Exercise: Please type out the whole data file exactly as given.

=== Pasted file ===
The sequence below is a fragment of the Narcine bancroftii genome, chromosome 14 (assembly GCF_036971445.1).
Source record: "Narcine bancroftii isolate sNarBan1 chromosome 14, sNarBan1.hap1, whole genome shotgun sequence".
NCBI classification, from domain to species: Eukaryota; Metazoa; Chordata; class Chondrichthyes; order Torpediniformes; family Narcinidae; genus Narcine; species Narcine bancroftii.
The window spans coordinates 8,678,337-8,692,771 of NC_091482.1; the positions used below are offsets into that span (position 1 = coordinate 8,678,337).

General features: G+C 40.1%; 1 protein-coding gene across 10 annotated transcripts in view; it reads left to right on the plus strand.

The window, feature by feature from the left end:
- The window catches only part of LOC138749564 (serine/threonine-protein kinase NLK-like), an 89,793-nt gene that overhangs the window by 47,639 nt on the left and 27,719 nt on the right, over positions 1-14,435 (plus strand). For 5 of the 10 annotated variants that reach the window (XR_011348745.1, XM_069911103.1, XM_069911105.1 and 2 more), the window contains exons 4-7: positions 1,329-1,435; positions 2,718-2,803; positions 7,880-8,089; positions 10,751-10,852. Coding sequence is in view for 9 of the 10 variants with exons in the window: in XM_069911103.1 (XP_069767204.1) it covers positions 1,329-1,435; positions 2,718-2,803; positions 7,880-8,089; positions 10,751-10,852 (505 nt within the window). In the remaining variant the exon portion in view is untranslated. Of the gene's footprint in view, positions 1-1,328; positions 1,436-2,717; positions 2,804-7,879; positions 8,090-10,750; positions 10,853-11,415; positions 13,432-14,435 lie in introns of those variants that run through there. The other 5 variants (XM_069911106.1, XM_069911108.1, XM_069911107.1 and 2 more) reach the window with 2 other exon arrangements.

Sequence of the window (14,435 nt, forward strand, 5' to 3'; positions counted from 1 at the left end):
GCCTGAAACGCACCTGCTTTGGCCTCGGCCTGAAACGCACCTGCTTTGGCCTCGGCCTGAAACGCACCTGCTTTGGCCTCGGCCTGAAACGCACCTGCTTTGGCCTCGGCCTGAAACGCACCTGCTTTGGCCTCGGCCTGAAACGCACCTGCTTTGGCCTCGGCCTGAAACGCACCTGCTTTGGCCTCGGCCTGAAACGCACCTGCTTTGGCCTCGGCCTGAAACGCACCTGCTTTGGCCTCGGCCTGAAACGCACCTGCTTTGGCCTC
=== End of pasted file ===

The sequence below is a fragment of the Narcine bancroftii genome, chromosome 14 (assembly GCF_036971445.1).
Source record: "Narcine bancroftii isolate sNarBan1 chromosome 14, sNarBan1.hap1, whole genome shotgun sequence".
NCBI classification, from domain to species: Eukaryota; Metazoa; Chordata; class Chondrichthyes; order Torpediniformes; family Narcinidae; genus Narcine; species Narcine bancroftii.
The window spans coordinates 8,678,337-8,692,771 of NC_091482.1; the positions used below are offsets into that span (position 1 = coordinate 8,678,337).

General features: G+C 40.1%; 1 protein-coding gene across 10 annotated transcripts in view; it reads left to right on the plus strand.

The window, feature by feature from the left end:
- The window catches only part of LOC138749564 (serine/threonine-protein kinase NLK-like), an 89,793-nt gene that overhangs the window by 47,639 nt on the left and 27,719 nt on the right, over positions 1-14,435 (plus strand). For 5 of the 10 annotated variants that reach the window (XR_011348745.1, XM_069911103.1, XM_069911105.1 and 2 more), the window contains exons 4-7: positions 1,329-1,435; positions 2,718-2,803; positions 7,880-8,089; positions 10,751-10,852. Coding sequence is in view for 9 of the 10 variants with exons in the window: in XM_069911103.1 (XP_069767204.1) it covers positions 1,329-1,435; positions 2,718-2,803; positions 7,880-8,089; positions 10,751-10,852 (505 nt within the window). In the remaining variant the exon portion in view is untranslated. Of the gene's footprint in view, positions 1-1,328; positions 1,436-2,717; positions 2,804-7,879; positions 8,090-10,750; positions 10,853-11,415; positions 13,432-14,435 lie in introns of those variants that run through there. The other 5 variants (XM_069911106.1, XM_069911108.1, XM_069911107.1 and 2 more) reach the window with 2 other exon arrangements.

Sequence of the window (14,435 nt, forward strand, 5' to 3'; positions counted from 1 at the left end):
GCCTGAAACGCACCTGCTTTGGCCTCGGCCTGAAACGCACCTGCTTTGGCCTCGGCCTGAAACGCACCTGCTTTGGCCTCGGCCTGAAACGCACCTGCTTTGGCCTCGGCCTGAAACGCACCTGCTTTGGCCTCGGCCTGAAACGCACCTGCTTTGGCCTCGGCCTGAAACGCACCTGCTTTGGCCTCGGCCTGAAACGCACCTGCTTTGGCCTCGGCCTGAAACGCACCTGCTTTGGCCTCGGCCTGAAACGCACCTGCTTTGGCCTC